A new study has found that genes play an extremely small role in determining a child's reading ability.
Researchers looked at the relationship between children's reading scores and their social background using data from a study of 5,000 children.
They then looked at how children's different genetic make-up for genes tied to reading affected those scores.
They found genes accounted for just 2 percent of the achievement gap between those of high and low social background, the BBC reported.
Researchers from the Institute of Education, University of London, used data from the Avon Longitudinal Study to assess whether the tendency for those from a lower social background to have poorer reading skills than those from children of professional backgrounds was down to genetic differences.
Results of reading tests sat at seven, nine and 11 were then divided into five socio-economic groups.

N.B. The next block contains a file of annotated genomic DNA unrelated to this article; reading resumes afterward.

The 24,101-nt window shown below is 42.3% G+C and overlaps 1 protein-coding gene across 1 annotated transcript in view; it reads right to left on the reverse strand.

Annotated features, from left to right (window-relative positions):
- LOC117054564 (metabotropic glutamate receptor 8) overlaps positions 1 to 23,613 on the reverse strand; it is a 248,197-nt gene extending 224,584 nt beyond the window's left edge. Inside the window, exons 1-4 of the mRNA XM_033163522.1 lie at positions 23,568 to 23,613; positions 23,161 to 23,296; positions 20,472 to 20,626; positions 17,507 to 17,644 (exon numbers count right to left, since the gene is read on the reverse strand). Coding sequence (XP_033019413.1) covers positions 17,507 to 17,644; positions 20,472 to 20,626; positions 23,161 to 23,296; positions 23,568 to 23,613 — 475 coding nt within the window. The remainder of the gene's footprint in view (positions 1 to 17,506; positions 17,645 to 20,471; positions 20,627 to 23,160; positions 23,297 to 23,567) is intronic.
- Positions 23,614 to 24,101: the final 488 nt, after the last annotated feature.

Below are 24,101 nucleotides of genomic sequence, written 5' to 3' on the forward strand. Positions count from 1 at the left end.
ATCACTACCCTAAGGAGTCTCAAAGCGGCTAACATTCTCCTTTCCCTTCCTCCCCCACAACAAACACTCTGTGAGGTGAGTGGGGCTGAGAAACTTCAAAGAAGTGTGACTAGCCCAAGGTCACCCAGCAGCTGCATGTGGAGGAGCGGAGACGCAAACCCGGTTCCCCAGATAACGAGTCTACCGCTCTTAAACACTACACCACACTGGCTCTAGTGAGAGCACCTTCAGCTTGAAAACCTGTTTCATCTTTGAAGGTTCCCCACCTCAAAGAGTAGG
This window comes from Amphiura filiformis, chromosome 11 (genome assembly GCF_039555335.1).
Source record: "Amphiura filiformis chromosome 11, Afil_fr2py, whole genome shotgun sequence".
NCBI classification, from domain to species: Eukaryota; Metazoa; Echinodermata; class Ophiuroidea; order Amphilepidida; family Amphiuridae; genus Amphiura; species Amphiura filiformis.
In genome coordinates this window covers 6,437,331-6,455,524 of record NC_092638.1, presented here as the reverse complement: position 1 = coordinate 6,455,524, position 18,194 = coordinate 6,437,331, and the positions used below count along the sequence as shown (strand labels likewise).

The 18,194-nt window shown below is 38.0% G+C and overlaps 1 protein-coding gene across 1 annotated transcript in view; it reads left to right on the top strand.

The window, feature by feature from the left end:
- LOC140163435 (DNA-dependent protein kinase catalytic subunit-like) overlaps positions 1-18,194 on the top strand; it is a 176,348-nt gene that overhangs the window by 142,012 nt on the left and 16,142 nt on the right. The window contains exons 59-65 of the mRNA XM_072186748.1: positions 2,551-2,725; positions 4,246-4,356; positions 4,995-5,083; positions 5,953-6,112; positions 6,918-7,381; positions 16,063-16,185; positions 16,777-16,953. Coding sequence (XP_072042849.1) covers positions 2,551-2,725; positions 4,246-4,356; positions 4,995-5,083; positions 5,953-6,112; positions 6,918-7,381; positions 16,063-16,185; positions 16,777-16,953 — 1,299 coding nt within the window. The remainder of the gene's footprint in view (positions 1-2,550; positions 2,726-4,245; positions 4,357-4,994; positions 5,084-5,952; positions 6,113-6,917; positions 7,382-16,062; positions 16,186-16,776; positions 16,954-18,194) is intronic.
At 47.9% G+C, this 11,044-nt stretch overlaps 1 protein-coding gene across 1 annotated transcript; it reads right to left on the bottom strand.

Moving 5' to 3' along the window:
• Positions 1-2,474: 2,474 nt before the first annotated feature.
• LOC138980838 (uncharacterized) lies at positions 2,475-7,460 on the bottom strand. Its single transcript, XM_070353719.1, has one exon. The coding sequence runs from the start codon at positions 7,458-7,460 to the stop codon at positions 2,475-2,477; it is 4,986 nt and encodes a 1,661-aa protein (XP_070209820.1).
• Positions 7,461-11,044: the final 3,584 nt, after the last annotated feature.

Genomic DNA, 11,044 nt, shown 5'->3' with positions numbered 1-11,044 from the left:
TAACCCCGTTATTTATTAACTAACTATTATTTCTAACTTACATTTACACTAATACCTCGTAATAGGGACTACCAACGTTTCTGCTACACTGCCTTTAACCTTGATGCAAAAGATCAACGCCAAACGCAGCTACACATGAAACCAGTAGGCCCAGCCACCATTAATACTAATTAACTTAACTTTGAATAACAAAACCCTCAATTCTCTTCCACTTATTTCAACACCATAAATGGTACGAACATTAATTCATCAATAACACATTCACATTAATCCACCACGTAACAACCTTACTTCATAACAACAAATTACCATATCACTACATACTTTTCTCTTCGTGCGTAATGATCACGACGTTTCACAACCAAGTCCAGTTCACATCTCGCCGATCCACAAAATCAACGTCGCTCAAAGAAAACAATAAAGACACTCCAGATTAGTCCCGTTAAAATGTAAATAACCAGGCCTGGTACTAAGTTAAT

The researchers found that children with professional parents scored on average 60 out of 100, while children with unskilled parents scored an average of 42. Leaving a gap of 18 test points.
They then took data on the children's DNA bases and looked at how variations in them tied in with children's reading scores.
They did this by analysing the impact of three genes, KIAA0319, CMIP and DCDC2, said to influence reading ability.
They found the genetic factors explained just 2 percent of the 18-point achievement gap - the equivalent of less than half of one test point, according to the researchers.
"We were thinking that there would be a comprehensive and substantial link because of previous research, but that's not what we found," Dr John Jerrim said.
Earlier studies focusing on twins have suggested that 75 percent of the variance in children's reading skills is down to genetic factors, but this new research appears to challenge such claims.